Publication Bias

The Egger’s test results suggest that there is no evidence of small-study effects on the efficacy of VHPSD ablation compared with conventional ablation in terms of AF recurrence (p=0.299). The results of the funnel-plot analysis indicated a distribution that was largely symmetrical, as shown in Supplementary Figure 3. In addition, the trim-and-fill analysis indicated that no studies could be imputed.


This is the first meta-analysis to compare VHPSD with conventional ablation (including HPSD), which also demonstrates that additional ablation beyond PVI may not be required. VHPSD ablation is associated with a lower rate of AF recurrence and with a shorter procedure duration compared with conventional ablation methods. The incidence of complications was low in both the VHPSD and the conventional ablation procedures.

The use of VHPSD ablation resulted in a 35% decrease in AF recurrence compared with conventional ablation with low heterogeneity. VHPSD ablation creates a shallower and wider lesion compared with conventional ablation, thus resulting in better encirclement and 100% lesion contiguity compared with only 25% in LPLD.21,22 The application of high-power ablation in an animal model produced a reduction in both macroscopic and microscopic gaps.20,22 Evaluation of left atrial scars on MRI showed durable and transmural PV lesions with homogeneous and contiguous scar formation at follow-up.23

The duration and stability of catheter contact play crucial roles in the effective delivery of radiofrequency energy. Using VHPSD it is possible to decrease the required contact time. However, the presence of catheter instability can be a limitation in VHPSD ablation. This is due to the relatively short contact time of only 4 seconds, which means that any movement of the catheter during this period can have a more pronounced impact on the quality of the lesion, as opposed to LPLD ablation.9 In instances when the operator encounters such difficulties, the operator may switch to the conventional method. Heeger et al. performed VHPSD ablation with a very-CLOSE protocol (inter-lesion diameter of 3–4 mm anteriorly and 5–6 mm posteriorly) based on the wider but shallower lesion depth of VHPSD compared with conventional ablation.11

This systematic review notes that there was no significant difference in terms of cardiac perforation in VHPSD compared with conventional ablation. The use of VHPSD ablation can be particularly advantageous in cases involving thin atrial tissues, because it facilitates the creation of shallow and wide lesions. Therefore, our results challenge the concerns that higher power delivery is related to a higher risk of tamponade. However, in instances when the tissues are thicker, a combined approach involving conventional ablation techniques may be necessary to obtain optimal results.17 However, Heeger et al. showed that VHPSD ablation can be used without resorting to conventional ablation methods.11 Salló et al. noted a lower AF recurrence in VHPSD ablation than conventional ablation despite not adjusting the power based on the position of the lesion.8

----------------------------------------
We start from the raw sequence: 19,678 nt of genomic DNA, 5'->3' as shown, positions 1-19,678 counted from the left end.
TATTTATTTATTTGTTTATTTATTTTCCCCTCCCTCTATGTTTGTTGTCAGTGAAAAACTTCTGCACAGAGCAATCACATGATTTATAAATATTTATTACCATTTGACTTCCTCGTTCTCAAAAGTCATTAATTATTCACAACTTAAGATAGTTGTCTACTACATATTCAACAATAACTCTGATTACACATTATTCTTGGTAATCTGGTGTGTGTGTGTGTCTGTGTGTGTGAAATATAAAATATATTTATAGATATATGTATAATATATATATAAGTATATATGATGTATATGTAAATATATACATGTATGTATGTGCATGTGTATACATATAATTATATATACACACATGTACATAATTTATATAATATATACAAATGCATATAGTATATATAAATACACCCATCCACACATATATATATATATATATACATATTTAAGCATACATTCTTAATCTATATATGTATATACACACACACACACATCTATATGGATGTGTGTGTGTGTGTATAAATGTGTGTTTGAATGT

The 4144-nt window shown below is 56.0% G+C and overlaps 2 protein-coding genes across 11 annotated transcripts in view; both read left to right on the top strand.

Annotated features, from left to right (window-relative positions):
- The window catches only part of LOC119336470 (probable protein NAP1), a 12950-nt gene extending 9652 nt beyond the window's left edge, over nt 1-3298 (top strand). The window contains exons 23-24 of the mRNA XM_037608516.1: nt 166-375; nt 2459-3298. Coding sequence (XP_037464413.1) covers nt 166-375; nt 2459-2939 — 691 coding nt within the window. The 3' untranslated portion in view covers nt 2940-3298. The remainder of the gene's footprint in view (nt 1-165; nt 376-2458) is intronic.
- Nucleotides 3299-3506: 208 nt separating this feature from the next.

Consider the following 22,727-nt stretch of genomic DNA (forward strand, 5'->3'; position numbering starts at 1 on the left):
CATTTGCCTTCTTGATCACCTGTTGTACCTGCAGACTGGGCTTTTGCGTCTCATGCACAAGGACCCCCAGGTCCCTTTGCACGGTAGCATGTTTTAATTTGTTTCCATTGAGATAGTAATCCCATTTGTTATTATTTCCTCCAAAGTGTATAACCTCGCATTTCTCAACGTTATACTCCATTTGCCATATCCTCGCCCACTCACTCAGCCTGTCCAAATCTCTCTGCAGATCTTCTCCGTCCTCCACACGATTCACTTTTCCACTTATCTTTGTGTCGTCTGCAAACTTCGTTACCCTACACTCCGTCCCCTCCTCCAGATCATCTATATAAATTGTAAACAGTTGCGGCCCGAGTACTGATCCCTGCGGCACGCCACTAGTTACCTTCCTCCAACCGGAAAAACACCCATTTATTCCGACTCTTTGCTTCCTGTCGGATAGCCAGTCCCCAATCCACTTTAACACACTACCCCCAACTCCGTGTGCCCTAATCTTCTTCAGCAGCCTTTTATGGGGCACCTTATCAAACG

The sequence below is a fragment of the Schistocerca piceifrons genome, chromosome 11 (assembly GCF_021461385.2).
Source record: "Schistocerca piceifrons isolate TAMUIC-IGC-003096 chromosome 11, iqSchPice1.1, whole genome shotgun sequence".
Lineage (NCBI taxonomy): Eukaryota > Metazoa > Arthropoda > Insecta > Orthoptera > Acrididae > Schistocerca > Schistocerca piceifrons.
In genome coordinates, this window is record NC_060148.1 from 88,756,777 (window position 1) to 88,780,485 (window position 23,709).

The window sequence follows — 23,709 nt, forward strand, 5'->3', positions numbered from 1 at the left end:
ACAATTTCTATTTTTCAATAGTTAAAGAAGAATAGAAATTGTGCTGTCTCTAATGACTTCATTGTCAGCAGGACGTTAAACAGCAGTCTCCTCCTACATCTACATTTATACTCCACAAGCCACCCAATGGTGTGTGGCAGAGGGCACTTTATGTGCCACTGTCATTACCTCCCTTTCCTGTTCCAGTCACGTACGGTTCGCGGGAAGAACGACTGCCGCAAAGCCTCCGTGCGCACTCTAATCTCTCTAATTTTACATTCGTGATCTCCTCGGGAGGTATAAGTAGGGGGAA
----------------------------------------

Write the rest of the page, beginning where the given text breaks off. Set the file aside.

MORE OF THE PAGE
The subgroup analysis indicates that the incidence and benefit of VHPSD in reducing AF recurrence were similar for patients who did and those who did not undergo additional ablation beyond PVI. There is limited evidence to support the use of additional ablation techniques beyond PVI, such as posterior wall isolation, substrate modification using complex fractionated atrial electrogram ablation, linear ablation, and prophylactic CTI ablation, given that they have not demonstrated significant clinical advantages.24–27 This meta-analysis supports the findings of these studies, and additional ablation may not be necessary. However, further studies that directly compare VHPSD ablation with and without additional ablation beyond PVI are needed to validate this finding.

Sensitivity analysis was performed to exclude studies with a follow-up duration of 3 months, which produced similar results to those for VHPSD ablation. However, when the sensitivity analysis excluded studies with different power settings and catheters, there was no significant difference in terms of AF recurrence between the VHPSD and the conventional ablation groups.

As expected, the procedure and the radiofrequency time were notably reduced in patients who underwent VHPSD ablation compared with those who received conventional ablation, which can be even shorter without additional ablation beyond PVI. There was no significant difference in fluoroscopy time because practitioners who are proficient at ablation with a 3D mapping system tend to use fluoroscopy sparingly during ablation; thus, the time was similar between the two groups.